Catalonians had a referendum on the 1st of October as a step towards the separation from Spain in the hopes of an independent, free republic. Whilst the referendum did take place, it was dismissed on several grounds, one being that it was not constitutional. The referendum had a response of 90% voting for the separation of Spain, whilst only 10% voted against it. Whilst locally, it is perceived as a mere effort towards realizing the right to self-determination, its effects are significant both nationally and internationally.
The Catalonian push for independence sets the precedent for the push for the right to self-determination in Europe.
Catalonia: What is this independence about?
The modern autonomy of Catalonia is derived from the Statute of Autonomy, after which Catalonia was reorganized as an Autonomous community. In 2006, Catalonia was able to amend the Statute of Autonomy to expand the authority of the existing Catalan government. Between 2012 and 2013, there were numerous gatherings of the Catalonian people: a more direct means of pushing for the independence of Catalonia. The government of Artur Mas also regarded the 2015 Catalonian government election as a referendum on the independence of Catalonia. The referendum of 2017 is different, however, due to multiple grounds. This is the first time that Catalonia has called for a referendum explicitly- all other attempts have been implicit. On the other hand, this is the first time that Catalonia has challenged the constitution. The Catalonia Statute of Autonomy dictates that any change to the Status of Catalonia must be done with a two-thirds majority in the Catalonian Parliament. At the same time, any move for independence that affects the territorial integrity of Spain, especially when carried out with its consent, is considered a grave violation of the Spanish Constitution of 1978. Thus, by violating the constitution, this is the first time Catalonia is so blatantly contradicting Spanish values enshrined in its constitution.
The regional effect is, of course, greater tensions. Because of such a violation of the Spanish constitution, Prime Minister Rajoy would now be able to enact article 155 of the constitution. This will enact a direct rule on Catalonia- the results will be disastrous. Clashes between the Spanish police and citizens during the referendum occurred already, with hundreds injured. These are clashes just under status quo. If this is the case under status quo, the situation with direct control (mainly military) over Catalonia would be horrific. Thus, the projection is that if PM Rajoy is to assume such constitutional powers, Spain can devolve into a state of conflict-not an option to an economically handicapped country.
Internationally, once again, the effects are disastrous.
The collapse of Spain is a part of the sequence of activities heralding the fall of the European Union. BREXIT has already happened. Italy, Netherlands, and Greece are other countries that are contemplating the future of their status in the European Union. The collapse of another giant would add to the atmosphere of uncertainty over Europe. This worrying prospect would mean lower investment opportunities because profit-making businesses are not able to maximise profits in a situation of uncertainty and therefore low business confidence. This will spell lower growth rates for countries in the EU. Moreover, it leaves the entire economic and political system of the Union under great vulnerability, which if it comes down, can have a disastrous effect on the European nations and countries that have economic and political ties with Europe due to the increasing levels of integration of countries with globalization.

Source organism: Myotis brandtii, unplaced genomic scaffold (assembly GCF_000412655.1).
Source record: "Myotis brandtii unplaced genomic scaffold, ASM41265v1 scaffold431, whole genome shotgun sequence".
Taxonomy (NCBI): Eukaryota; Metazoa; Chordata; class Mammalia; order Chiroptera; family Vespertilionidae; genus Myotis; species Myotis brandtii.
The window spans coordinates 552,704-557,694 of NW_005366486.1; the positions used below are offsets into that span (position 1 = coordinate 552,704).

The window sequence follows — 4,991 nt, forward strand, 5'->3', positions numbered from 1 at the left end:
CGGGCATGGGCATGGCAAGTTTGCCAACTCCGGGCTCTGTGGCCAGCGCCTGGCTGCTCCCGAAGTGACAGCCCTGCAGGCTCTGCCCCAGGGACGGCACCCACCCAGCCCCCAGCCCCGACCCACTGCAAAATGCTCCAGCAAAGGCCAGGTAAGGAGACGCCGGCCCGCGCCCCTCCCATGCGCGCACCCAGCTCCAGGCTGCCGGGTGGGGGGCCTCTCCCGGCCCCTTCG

Pushes of independence and violence clashes
These actions set the precedent for pushes of independence, and violent clashes elsewhere in Europe as well. The case in point is Cyprus. Although the Republic of Cyprus is the main representative for the people of Cyprus, the Turkish military invasion has led to the Turkish Republic of Northern Cyprus gaining defacto control over the area. The Catalonian push for independence sets the precedent for the push for the right to self-determination in Europe. The problem is the means with which this push for the realization of the right to self-determination is achieved. As you can see, the referendum in Catalonia did not have the participation of all voters (just 42% voted), and it was a contradiction of the constitution; the consequent opposition to the referendum led to hostility, violence, and suspicion. Similarly, with countries still recovering (or suffering) from economic stagnation in Europe, challenging the authority of the government will become increasingly apparent with movements following Catalonia’s example. A possible replay of the Arab Spring, I may be so bold to call the recent events and projected future events as such, would lead to the degradation of Europe’s security further- a cost it simply cannot incur with the magnitude and frequency of radical Islamist sleeper cell attacks across the continent.
The people of Catalonia view the monarchy, King Felipe, as biased towards the central government in place. This minor issue is representative of the bigger, more serious picture- the obvious lack of trust of Catalonia in the Spanish Central Government. Thus to bridge the two parties, negotiation becomes pivotal which may result in the restoration of the dying ties between Catalonia and the Spanish government, through diplomacy and compromise.
It will definitely be intriguing to see what stance the government of Spain will take. Will they stick to their original plan? Or will they yield to the views of the Catalonian people? Or is there a middle ground between the views of the government and the claims of the right to self-determination of the Catalonian people?